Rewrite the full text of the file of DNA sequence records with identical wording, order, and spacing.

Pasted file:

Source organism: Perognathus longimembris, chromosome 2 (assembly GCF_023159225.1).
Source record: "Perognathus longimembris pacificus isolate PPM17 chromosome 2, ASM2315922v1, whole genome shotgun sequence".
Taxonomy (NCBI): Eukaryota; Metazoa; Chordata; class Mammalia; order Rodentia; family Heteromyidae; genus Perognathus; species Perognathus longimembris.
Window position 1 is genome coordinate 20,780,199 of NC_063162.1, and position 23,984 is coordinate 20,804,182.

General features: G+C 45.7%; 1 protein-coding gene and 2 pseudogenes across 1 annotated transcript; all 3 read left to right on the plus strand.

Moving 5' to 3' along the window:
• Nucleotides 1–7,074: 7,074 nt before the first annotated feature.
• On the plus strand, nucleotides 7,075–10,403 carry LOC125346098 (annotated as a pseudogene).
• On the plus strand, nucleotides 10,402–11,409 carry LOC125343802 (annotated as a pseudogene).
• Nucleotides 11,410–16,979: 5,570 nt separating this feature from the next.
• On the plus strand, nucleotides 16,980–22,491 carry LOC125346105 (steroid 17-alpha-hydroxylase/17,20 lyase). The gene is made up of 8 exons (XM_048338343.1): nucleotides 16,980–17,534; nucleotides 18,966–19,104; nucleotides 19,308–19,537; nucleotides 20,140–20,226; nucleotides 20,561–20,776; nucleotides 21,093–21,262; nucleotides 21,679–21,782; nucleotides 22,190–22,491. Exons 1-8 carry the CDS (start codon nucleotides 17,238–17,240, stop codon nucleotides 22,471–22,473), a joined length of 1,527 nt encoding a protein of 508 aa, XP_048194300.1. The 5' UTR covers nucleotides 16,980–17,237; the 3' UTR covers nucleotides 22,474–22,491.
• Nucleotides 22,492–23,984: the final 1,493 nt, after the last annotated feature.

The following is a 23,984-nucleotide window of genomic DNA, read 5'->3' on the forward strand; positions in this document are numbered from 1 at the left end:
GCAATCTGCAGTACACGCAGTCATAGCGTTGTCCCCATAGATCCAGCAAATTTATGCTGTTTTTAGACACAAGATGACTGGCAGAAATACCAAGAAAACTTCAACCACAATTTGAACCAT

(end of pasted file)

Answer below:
Source organism: Perognathus longimembris, chromosome 2 (assembly GCF_023159225.1).
Source record: "Perognathus longimembris pacificus isolate PPM17 chromosome 2, ASM2315922v1, whole genome shotgun sequence".
Taxonomy (NCBI): Eukaryota; Metazoa; Chordata; class Mammalia; order Rodentia; family Heteromyidae; genus Perognathus; species Perognathus longimembris.
Window position 1 is genome coordinate 20,780,199 of NC_063162.1, and position 23,984 is coordinate 20,804,182.

General features: G+C 45.7%; 1 protein-coding gene and 2 pseudogenes across 1 annotated transcript; all 3 read left to right on the plus strand.

Moving 5' to 3' along the window:
• Nucleotides 1–7,074: 7,074 nt before the first annotated feature.
• On the plus strand, nucleotides 7,075–10,403 carry LOC125346098 (annotated as a pseudogene).
• On the plus strand, nucleotides 10,402–11,409 carry LOC125343802 (annotated as a pseudogene).
• Nucleotides 11,410–16,979: 5,570 nt separating this feature from the next.
• On the plus strand, nucleotides 16,980–22,491 carry LOC125346105 (steroid 17-alpha-hydroxylase/17,20 lyase). The gene is made up of 8 exons (XM_048338343.1): nucleotides 16,980–17,534; nucleotides 18,966–19,104; nucleotides 19,308–19,537; nucleotides 20,140–20,226; nucleotides 20,561–20,776; nucleotides 21,093–21,262; nucleotides 21,679–21,782; nucleotides 22,190–22,491. Exons 1-8 carry the CDS (start codon nucleotides 17,238–17,240, stop codon nucleotides 22,471–22,473), a joined length of 1,527 nt encoding a protein of 508 aa, XP_048194300.1. The 5' UTR covers nucleotides 16,980–17,237; the 3' UTR covers nucleotides 22,474–22,491.
• Nucleotides 22,492–23,984: the final 1,493 nt, after the last annotated feature.

The following is a 23,984-nucleotide window of genomic DNA, read 5'->3' on the forward strand; positions in this document are numbered from 1 at the left end:
GCAATCTGCAGTACACGCAGTCATAGCGTTGTCCCCATAGATCCAGCAAATTTATGCTGTTTTTAGACACAAGATGACTGGCAGAAATACCAAGAAAACTTCAACCACAATTTGAACCAT